Can I contest my parents Will?
Many people would presume that, when their parents die, they will receive most – if not all – of their Estate. A person’s Estate is usually made up of any property that they owned at the date of their death, their money in bank or savings accounts, stocks and investments that they held, less any liabilities, such as mortgages, loans, credit cards, and testamentary expenses.
In some cases, a person may inherit less, or more, off their parents than what they had expected to. Other people will know exactly what they are going to receive, perhaps having been told by their parents during their lifetime or having dealt with their parent’s finances as their Attorney (you can read more about what an Attorney is in our Wills, Trusts and Probate Solicitors’ blog, here.
Our Wills, Trusts and Probate Solicitors in Lancaster and Preston have, on more than one occasion, been contacted by a person whose parent has not left them anything whatsoever in their Will. In one such case, the deceased parent had allegedly promised their child that they would receive compensation for money that was spent during their lifetime (through a family business), however, in their Will, there was no such gifts made.
Whilst it can seem frustrating for a person to be excluded from benefiting from their parent’s Estate, a recent High Court case has highlighted that, just because it’s your parent’s money, it doesn’t mean that you are automatically entitled to receive this when they die. Our Wills, Trusts and Probate Solicitors have highlighted the case facts, below.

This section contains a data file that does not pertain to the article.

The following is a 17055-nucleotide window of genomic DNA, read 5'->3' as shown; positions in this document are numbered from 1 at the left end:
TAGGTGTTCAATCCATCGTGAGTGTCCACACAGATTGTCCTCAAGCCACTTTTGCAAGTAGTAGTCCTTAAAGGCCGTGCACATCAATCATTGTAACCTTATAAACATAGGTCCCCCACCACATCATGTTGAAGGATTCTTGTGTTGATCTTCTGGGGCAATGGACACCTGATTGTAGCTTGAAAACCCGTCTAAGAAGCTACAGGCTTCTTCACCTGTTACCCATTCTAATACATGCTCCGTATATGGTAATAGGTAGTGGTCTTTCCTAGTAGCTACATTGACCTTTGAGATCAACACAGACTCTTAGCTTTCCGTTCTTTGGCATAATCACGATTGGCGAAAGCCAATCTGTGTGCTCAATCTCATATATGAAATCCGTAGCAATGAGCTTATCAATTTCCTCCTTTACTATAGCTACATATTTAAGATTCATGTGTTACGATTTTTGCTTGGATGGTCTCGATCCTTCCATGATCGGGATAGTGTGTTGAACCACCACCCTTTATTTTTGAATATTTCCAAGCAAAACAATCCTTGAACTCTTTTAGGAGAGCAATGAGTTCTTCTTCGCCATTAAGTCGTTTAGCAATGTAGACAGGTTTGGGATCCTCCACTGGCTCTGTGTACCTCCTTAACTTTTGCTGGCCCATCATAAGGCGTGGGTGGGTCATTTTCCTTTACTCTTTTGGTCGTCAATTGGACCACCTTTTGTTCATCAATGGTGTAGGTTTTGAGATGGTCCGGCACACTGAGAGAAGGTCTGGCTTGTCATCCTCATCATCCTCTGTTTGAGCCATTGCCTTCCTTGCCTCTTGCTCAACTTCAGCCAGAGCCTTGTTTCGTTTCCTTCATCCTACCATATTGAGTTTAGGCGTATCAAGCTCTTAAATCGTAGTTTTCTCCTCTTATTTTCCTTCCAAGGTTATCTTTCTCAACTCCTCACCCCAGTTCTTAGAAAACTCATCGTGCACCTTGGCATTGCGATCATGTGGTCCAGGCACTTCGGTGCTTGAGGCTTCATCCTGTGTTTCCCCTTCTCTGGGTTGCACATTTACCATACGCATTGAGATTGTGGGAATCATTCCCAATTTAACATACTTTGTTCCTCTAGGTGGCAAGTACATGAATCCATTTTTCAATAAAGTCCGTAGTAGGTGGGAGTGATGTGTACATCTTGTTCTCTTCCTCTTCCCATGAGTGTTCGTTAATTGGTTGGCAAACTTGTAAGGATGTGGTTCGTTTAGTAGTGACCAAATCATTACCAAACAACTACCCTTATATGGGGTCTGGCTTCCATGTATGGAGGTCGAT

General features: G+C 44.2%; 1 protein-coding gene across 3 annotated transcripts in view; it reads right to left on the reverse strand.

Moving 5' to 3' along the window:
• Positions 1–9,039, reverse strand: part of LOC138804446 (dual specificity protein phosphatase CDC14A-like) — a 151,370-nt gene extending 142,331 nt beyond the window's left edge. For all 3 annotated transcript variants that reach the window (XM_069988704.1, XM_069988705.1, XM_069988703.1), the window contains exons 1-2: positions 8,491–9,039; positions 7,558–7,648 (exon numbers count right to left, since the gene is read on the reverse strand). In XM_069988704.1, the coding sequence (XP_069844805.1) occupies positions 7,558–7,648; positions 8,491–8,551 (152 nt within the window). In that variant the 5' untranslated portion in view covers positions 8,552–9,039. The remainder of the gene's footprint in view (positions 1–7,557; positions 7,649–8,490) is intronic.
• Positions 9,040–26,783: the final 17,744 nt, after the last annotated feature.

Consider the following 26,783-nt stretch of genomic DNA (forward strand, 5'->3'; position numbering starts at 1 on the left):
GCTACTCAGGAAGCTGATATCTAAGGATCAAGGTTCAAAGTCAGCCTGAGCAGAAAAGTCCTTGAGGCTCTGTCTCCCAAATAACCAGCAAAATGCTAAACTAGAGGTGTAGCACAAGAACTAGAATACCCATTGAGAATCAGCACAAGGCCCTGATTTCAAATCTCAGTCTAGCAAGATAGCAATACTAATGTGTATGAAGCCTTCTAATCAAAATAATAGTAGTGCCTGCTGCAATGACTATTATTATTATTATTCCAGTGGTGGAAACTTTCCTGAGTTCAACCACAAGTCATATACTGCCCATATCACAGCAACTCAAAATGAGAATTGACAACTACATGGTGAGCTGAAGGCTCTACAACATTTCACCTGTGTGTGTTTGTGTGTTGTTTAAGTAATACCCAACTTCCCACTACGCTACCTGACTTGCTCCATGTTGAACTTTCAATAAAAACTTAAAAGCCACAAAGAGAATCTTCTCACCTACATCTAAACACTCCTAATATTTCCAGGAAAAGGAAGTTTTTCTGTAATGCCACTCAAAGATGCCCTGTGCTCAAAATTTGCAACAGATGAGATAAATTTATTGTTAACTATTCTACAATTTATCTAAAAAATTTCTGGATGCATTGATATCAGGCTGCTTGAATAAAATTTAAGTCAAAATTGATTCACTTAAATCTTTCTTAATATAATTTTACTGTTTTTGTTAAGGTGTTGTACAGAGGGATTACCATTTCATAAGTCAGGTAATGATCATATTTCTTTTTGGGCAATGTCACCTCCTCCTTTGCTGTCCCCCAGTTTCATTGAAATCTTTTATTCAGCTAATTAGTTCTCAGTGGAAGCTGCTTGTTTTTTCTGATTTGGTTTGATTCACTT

Can I contest my parent’s Will?
If you think that you should have been provided for by your parents out of their Estate, you should contact our Wills, Trusts and Probate Solicitors in Lancaster or Preston to find out whether you can make a claim. You can email our team to firstname.lastname@example.org for a call back within one working hour, or you can contact your local office here.
Our team at MG Legal would always advise that, no matter what the circumstances are surrounding your parent’s promises during their lifetime, you cannot necessarily rely on these when they have passed away. In the case of Shapton, discussed above, her claim was not necessarily made on the basis of promises made to her by her father, however, Mrs Shapton still felt that her father should have considered her when he made his Will. As can be seen from the facts of the case, her father did not consider protecting the inheritance for his children, therefore leaving it up to his wife whether she decided to leave them any gifts.
If you want to find out whether you are entitled to make a claim against your parent’s Estate, our team can discuss this with you. Give us a call at your local office (Lancaster – 01524 581 306, Garstang – 01995 602 129 or Longridge, Preston – 01772 783 314) to have an initial chat and find out where you legally stand.
Can I protect my inheritance for my children?
Alternatively, if you want to ensure that your children receive a share of your Estate after you’ve died, you will need to discuss making a Will with the relevant provisions. If your Will is not drafted to protect the inheritance for your children (for example, if the bulk of your Estate is being left to a surviving spouse or partner), they may – as highlighted by the case above – not receive anything whatsoever.
Our expert team of Wills, Trusts and Probate Solicitors can advise you on the different options that are available to you when making provisions for your children, and how this would affect your Estate.
Contact our team online, here, for a call back within one working hour.